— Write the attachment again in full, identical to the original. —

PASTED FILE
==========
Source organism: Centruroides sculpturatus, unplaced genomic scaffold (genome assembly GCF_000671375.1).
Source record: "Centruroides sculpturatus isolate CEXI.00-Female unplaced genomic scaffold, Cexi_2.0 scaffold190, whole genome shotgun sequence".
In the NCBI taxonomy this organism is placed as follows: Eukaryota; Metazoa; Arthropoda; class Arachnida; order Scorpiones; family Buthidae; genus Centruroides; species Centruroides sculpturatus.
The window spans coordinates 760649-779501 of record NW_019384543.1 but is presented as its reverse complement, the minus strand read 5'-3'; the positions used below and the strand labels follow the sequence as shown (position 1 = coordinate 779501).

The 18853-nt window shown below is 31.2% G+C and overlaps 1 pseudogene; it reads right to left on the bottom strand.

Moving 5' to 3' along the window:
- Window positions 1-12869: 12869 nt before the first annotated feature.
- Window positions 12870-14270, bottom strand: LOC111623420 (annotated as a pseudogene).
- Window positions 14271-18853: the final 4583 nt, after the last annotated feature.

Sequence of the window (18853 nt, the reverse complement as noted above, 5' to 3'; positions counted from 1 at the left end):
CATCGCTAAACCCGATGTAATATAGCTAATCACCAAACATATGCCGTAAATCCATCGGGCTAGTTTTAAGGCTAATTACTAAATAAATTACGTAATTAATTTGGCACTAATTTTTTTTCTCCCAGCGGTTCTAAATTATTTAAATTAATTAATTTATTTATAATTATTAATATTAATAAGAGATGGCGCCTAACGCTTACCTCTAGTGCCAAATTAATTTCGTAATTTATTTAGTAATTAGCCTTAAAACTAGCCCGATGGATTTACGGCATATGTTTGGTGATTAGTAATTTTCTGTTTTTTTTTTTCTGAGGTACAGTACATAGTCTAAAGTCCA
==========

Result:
Source organism: Centruroides sculpturatus, unplaced genomic scaffold (genome assembly GCF_000671375.1).
Source record: "Centruroides sculpturatus isolate CEXI.00-Female unplaced genomic scaffold, Cexi_2.0 scaffold190, whole genome shotgun sequence".
In the NCBI taxonomy this organism is placed as follows: Eukaryota; Metazoa; Arthropoda; class Arachnida; order Scorpiones; family Buthidae; genus Centruroides; species Centruroides sculpturatus.
The window spans coordinates 760649-779501 of record NW_019384543.1 but is presented as its reverse complement, the minus strand read 5'-3'; the positions used below and the strand labels follow the sequence as shown (position 1 = coordinate 779501).

The 18853-nt window shown below is 31.2% G+C and overlaps 1 pseudogene; it reads right to left on the bottom strand.

Moving 5' to 3' along the window:
- Window positions 1-12869: 12869 nt before the first annotated feature.
- Window positions 12870-14270, bottom strand: LOC111623420 (annotated as a pseudogene).
- Window positions 14271-18853: the final 4583 nt, after the last annotated feature.

Sequence of the window (18853 nt, the reverse complement as noted above, 5' to 3'; positions counted from 1 at the left end):
CATCGCTAAACCCGATGTAATATAGCTAATCACCAAACATATGCCGTAAATCCATCGGGCTAGTTTTAAGGCTAATTACTAAATAAATTACGTAATTAATTTGGCACTAATTTTTTTTCTCCCAGCGGTTCTAAATTATTTAAATTAATTAATTTATTTATAATTATTAATATTAATAAGAGATGGCGCCTAACGCTTACCTCTAGTGCCAAATTAATTTCGTAATTTATTTAGTAATTAGCCTTAAAACTAGCCCGATGGATTTACGGCATATGTTTGGTGATTAGTAATTTTCTGTTTTTTTTTTTCTGAGGTACAGTACATAGTCTAAAGTCCA